In reflection, Mr. Fantasy recalls, "I wasn't really sure what I was getting myself into and the 900 feet or so of granite looming before us definitely did not instill confidence. Bob, however, with his casual approach to climbing, did, and so we began."

What ensued over the next couple weeks were very good times indeed.
the route
the route
Credit: Erik

This was the first time I climbed with a radio. I"m usually not down, but this guy IS music and it makes him tick. I fell into it and listened to tons of country/bluegrass and other songs I'd never heard before -- Warren Zevon seemed to be a staple of the shuffle. He had this little i-pod box thing with speakers. Not too loud at all and it sounded great! Good stuff, though I must say that a music source is still not my first choice when thinking about what equipment is needed for a first ascent. I'm sure plenty of people don't want to hear music while high up on some multi-pitch adventure that might be the climax of their climbing life. We would have turned it off if there had been anyone else nearby. There wasn't and no one ever showed up, so ... WE ROCKED OUT!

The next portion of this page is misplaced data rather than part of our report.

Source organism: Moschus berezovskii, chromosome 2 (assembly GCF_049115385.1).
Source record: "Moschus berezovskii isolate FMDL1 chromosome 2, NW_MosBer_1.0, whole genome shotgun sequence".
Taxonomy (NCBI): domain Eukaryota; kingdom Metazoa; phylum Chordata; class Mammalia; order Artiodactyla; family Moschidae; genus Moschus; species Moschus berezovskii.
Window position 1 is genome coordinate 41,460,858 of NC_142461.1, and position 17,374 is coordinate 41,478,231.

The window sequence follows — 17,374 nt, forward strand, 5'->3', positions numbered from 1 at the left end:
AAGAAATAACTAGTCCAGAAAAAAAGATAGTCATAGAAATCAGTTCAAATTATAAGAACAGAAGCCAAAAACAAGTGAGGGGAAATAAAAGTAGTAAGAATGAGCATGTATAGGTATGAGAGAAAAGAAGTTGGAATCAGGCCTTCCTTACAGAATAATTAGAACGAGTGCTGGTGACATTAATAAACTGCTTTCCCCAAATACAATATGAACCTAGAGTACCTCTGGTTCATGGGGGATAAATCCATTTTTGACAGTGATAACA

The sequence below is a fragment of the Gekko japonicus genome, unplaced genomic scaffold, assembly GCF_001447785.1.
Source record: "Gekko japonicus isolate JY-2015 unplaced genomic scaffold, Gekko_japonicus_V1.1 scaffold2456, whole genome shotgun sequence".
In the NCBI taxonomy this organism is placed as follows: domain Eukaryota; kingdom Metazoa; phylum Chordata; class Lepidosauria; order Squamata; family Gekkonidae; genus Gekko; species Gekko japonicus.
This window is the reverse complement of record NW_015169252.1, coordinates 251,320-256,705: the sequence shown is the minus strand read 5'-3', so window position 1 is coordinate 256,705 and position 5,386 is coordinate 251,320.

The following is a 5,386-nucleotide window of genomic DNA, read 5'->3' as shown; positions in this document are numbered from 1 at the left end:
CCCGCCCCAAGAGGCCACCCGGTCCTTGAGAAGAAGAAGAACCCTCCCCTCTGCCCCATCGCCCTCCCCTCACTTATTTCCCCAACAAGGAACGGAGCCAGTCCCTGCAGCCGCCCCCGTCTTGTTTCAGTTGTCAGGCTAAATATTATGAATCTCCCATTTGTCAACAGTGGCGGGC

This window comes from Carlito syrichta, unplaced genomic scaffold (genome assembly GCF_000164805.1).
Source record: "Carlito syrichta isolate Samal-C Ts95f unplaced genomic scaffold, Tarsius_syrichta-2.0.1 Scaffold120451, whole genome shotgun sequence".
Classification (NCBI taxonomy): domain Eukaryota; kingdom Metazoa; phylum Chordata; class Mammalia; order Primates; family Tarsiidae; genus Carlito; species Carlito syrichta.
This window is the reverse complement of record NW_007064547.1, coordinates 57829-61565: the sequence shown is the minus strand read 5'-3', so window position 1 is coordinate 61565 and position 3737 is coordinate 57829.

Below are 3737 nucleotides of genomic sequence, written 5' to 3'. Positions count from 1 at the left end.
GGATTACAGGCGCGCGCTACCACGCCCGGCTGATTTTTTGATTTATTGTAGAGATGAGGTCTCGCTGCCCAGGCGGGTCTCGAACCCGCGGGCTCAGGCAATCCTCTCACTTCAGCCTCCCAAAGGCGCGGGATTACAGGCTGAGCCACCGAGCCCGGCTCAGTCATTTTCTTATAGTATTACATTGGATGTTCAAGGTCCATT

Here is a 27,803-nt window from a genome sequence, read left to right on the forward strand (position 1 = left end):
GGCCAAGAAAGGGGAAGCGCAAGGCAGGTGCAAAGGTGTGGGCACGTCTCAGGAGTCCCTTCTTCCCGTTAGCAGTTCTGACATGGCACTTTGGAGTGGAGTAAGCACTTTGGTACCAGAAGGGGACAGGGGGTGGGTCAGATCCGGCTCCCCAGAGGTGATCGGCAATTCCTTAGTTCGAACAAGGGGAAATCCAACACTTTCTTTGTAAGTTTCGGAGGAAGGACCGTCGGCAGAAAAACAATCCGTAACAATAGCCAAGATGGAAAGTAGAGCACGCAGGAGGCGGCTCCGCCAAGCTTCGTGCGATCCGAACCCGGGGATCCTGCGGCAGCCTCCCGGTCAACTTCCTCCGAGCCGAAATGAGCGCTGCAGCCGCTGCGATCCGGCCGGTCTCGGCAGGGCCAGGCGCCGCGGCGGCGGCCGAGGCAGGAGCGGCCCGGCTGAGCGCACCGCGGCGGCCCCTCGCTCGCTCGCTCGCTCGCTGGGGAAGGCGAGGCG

I dashed up the initial slab, about 80 feet left of Burning Down the House and reached a left facing flake with pro that led up to an overlapping arch. The top of the arch became slabby and technical. I put the first bolt in quickly after leaving the flakes natural pro. As I was drilling the first bolt, Mr. Fantasy -- for whatever reason -- was giving a rather tight belay and suddenly I felt tension on the line. "Don't pull on me!" I shouted down, fearing I would be pulled from my tentative stance. I managed to get the first bolt of the route in without further incident. This, then, led to the underside of a huge arch. Great gear, some moves down and over right to a belay stance and the first pitch was done. Great rock with mostly moderate climbing to warm up on. Nice!
Heading up the slabs.  oh yeah.
Heading up the slabs. oh yeah.
Credit: Erik
1st pitch belay
1st pitch belay
Credit: Erik